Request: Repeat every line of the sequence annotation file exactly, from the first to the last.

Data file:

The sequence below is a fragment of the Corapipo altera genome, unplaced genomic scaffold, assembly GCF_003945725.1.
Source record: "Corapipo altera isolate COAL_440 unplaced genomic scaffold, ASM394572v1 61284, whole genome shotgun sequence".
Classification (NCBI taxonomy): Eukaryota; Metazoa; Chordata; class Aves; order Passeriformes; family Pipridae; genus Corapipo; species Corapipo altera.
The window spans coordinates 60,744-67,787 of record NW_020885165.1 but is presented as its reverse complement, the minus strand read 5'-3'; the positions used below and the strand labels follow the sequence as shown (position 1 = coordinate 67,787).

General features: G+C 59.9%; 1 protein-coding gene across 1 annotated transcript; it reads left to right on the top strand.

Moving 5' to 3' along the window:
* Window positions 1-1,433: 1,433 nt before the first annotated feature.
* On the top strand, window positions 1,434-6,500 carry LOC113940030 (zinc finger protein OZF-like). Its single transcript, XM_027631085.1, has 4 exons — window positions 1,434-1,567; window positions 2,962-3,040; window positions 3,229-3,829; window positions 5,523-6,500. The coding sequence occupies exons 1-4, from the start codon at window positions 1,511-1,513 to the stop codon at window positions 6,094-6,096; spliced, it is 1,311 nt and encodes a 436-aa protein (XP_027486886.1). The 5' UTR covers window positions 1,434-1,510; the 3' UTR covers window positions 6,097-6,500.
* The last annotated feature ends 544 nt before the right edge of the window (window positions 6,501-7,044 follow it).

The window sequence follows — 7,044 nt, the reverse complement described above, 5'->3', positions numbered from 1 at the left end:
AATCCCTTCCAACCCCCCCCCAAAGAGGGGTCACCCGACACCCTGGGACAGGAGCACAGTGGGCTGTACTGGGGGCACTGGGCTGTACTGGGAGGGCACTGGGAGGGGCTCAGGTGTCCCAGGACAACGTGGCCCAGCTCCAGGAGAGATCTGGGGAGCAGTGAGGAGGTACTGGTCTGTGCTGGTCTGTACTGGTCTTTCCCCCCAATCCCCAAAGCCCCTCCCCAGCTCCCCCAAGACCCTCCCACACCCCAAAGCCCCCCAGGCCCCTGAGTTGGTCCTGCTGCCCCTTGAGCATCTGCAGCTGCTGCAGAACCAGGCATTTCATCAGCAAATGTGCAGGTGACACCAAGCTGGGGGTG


The sequence below is a fragment of the Corapipo altera genome, unplaced genomic scaffold, assembly GCF_003945725.1.
Source record: "Corapipo altera isolate COAL_440 unplaced genomic scaffold, ASM394572v1 61284, whole genome shotgun sequence".
Classification (NCBI taxonomy): Eukaryota; Metazoa; Chordata; class Aves; order Passeriformes; family Pipridae; genus Corapipo; species Corapipo altera.
The window spans coordinates 60,744-67,787 of record NW_020885165.1 but is presented as its reverse complement, the minus strand read 5'-3'; the positions used below and the strand labels follow the sequence as shown (position 1 = coordinate 67,787).

General features: G+C 59.9%; 1 protein-coding gene across 1 annotated transcript; it reads left to right on the top strand.

Moving 5' to 3' along the window:
* Window positions 1-1,433: 1,433 nt before the first annotated feature.
* On the top strand, window positions 1,434-6,500 carry LOC113940030 (zinc finger protein OZF-like). Its single transcript, XM_027631085.1, has 4 exons — window positions 1,434-1,567; window positions 2,962-3,040; window positions 3,229-3,829; window positions 5,523-6,500. The coding sequence occupies exons 1-4, from the start codon at window positions 1,511-1,513 to the stop codon at window positions 6,094-6,096; spliced, it is 1,311 nt and encodes a 436-aa protein (XP_027486886.1). The 5' UTR covers window positions 1,434-1,510; the 3' UTR covers window positions 6,097-6,500.
* The last annotated feature ends 544 nt before the right edge of the window (window positions 6,501-7,044 follow it).

The window sequence follows — 7,044 nt, the reverse complement described above, 5'->3', positions numbered from 1 at the left end:
AATCCCTTCCAACCCCCCCCCAAAGAGGGGTCACCCGACACCCTGGGACAGGAGCACAGTGGGCTGTACTGGGGGCACTGGGCTGTACTGGGAGGGCACTGGGAGGGGCTCAGGTGTCCCAGGACAACGTGGCCCAGCTCCAGGAGAGATCTGGGGAGCAGTGAGGAGGTACTGGTCTGTGCTGGTCTGTACTGGTCTTTCCCCCCAATCCCCAAAGCCCCTCCCCAGCTCCCCCAAGACCCTCCCACACCCCAAAGCCCCCCAGGCCCCTGAGTTGGTCCTGCTGCCCCTTGAGCATCTGCAGCTGCTGCAGAACCAGGCATTTCATCAGCAAATGTGCAGGTGACACCAAGCTGGGGGTG